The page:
> structured proof or explanation of one Knowledge item. While there may
    > be more than one Learning item for each informaton item, each is linked
    > to and supports only one associated Knowledge item.
    >
    > At this stage the repository is ready for general use. You should be
    > able to view the DKR node map and see the relationships between Goals,
    > Knowledge, and Learning.
    >
    > 6. Load the user base. This consists of the list of users available to
    > contribute.
    >
    > 7. Begin operation by requesting improvement to Knowledge and Learning
    > items in relation to achieving the DKR Goal(s). In this model, the
    > information flow is that opinions and evidence would be submitted to the
    > Experience category for discussion, then as appropriate, integrated into
    > the Learning and Knowledge categories.
    >
    > As new information items are created, you should be able to view the DKR
    > node map and see the relationship of each item with respect to other
    > Goals, Knowledge, Learning, and Experience items.
    >
    > 8. When sufficient Knowledge is available to actually take action to
    > solve the problem, then the action (exhibition of Wisdom in this
    > example) is taken and the results are recorded. These results are
    > entered info the repository as Experience, to be deliberated upon and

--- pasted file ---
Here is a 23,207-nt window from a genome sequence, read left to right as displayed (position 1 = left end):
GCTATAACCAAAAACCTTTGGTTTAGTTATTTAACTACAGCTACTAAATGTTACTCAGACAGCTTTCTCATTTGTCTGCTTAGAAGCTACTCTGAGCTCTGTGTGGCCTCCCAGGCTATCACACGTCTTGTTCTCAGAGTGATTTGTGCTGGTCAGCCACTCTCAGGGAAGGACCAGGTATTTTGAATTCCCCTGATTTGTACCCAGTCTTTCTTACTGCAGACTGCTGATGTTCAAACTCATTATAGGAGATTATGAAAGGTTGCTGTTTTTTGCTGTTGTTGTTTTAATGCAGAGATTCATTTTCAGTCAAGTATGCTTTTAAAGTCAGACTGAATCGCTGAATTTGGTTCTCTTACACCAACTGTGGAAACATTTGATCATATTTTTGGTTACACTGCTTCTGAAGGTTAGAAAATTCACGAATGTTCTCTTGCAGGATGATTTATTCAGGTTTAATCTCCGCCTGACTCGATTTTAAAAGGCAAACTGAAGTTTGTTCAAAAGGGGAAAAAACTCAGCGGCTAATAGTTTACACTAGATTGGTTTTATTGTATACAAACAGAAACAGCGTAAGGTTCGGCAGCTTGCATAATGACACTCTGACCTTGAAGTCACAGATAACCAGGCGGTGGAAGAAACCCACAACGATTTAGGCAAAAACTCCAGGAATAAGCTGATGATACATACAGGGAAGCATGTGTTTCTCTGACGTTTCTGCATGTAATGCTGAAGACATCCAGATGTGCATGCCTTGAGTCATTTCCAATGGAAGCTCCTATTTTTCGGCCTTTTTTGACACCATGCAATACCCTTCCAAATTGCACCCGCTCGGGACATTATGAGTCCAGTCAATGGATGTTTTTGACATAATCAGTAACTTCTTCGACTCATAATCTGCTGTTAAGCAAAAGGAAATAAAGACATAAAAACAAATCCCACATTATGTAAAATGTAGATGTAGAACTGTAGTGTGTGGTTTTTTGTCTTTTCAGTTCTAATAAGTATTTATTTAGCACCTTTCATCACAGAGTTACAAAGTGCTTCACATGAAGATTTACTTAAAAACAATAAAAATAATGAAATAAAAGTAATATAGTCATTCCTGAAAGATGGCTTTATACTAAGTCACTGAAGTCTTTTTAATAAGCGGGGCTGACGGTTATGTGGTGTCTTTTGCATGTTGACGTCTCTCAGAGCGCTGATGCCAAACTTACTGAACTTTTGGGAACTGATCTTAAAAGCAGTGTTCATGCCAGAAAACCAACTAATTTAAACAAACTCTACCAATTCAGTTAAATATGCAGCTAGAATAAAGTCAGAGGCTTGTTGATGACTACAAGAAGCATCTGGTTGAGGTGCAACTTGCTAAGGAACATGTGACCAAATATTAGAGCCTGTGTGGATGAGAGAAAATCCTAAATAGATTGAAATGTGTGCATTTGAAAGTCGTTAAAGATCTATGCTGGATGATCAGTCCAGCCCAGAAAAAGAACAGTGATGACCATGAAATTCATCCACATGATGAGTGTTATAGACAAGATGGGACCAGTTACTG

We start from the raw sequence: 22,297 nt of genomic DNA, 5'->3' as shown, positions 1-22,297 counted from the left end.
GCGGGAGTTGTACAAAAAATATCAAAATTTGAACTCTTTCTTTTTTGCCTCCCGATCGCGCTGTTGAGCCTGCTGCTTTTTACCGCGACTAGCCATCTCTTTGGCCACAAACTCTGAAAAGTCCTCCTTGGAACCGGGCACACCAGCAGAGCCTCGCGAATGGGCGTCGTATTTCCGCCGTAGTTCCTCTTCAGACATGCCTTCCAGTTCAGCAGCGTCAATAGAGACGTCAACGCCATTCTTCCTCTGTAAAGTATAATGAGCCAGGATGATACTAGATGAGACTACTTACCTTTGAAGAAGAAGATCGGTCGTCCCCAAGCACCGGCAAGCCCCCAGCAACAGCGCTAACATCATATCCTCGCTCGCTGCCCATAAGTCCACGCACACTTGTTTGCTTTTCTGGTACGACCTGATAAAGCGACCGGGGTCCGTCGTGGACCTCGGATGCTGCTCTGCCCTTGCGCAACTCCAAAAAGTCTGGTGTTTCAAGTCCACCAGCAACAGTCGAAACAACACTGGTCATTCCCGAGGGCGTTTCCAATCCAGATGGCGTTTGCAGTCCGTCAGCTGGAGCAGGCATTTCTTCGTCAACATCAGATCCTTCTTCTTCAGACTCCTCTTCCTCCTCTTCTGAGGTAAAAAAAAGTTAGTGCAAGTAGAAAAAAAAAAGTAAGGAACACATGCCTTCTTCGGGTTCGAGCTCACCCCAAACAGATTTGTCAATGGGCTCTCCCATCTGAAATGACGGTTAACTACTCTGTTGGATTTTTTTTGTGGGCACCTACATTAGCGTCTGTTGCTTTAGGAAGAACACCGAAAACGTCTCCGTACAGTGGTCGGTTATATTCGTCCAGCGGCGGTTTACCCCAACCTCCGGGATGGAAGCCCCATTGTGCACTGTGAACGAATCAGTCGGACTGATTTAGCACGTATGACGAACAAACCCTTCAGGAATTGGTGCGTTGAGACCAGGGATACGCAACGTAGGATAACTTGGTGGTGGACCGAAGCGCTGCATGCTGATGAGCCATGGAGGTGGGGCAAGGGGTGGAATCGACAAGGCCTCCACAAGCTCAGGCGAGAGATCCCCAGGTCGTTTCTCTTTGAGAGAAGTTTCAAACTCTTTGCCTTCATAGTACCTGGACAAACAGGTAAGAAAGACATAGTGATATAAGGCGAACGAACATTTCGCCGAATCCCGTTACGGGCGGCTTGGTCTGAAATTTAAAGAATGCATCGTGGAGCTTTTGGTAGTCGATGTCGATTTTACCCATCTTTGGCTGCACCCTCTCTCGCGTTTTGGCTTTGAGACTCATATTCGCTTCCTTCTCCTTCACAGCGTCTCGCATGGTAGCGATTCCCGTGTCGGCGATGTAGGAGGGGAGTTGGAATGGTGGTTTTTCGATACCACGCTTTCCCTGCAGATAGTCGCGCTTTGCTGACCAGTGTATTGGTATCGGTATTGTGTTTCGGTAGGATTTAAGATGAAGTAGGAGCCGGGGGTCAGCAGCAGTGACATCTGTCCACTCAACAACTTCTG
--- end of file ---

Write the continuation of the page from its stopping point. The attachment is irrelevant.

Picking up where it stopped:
> incorporated into further refinements of Learning and Knowledge items.
    >
    > ---
    >
    > Thanks and Best Regards,
    > Joe D Williams
    >
    > Alternative Interface Devices.
    > Improve Accessibility and Utility of the WWW...
    >
    >
    >
    > ________________________________________________________________________
    > ________________________________________________________________________
    >
    > Message: 3
    > Date: Sat, 22 Apr 2000 16:39:56 -0400
    > From: Paul Fernhout <pdfernhout@kurtz-fernhout.com>
    > Subject: Re: License Model: Preliminary Suggestion
    >
    > "Open Source" (TM) Licenses cannot discriminate among classes of users.
    > The system outlined below would not be considered "open source" or "Open
    > Source"(TM).
    > http://www.opensource.org
    > See specifically "The Open Source Definition":
    > http://www.opensource.org/osd.html
    >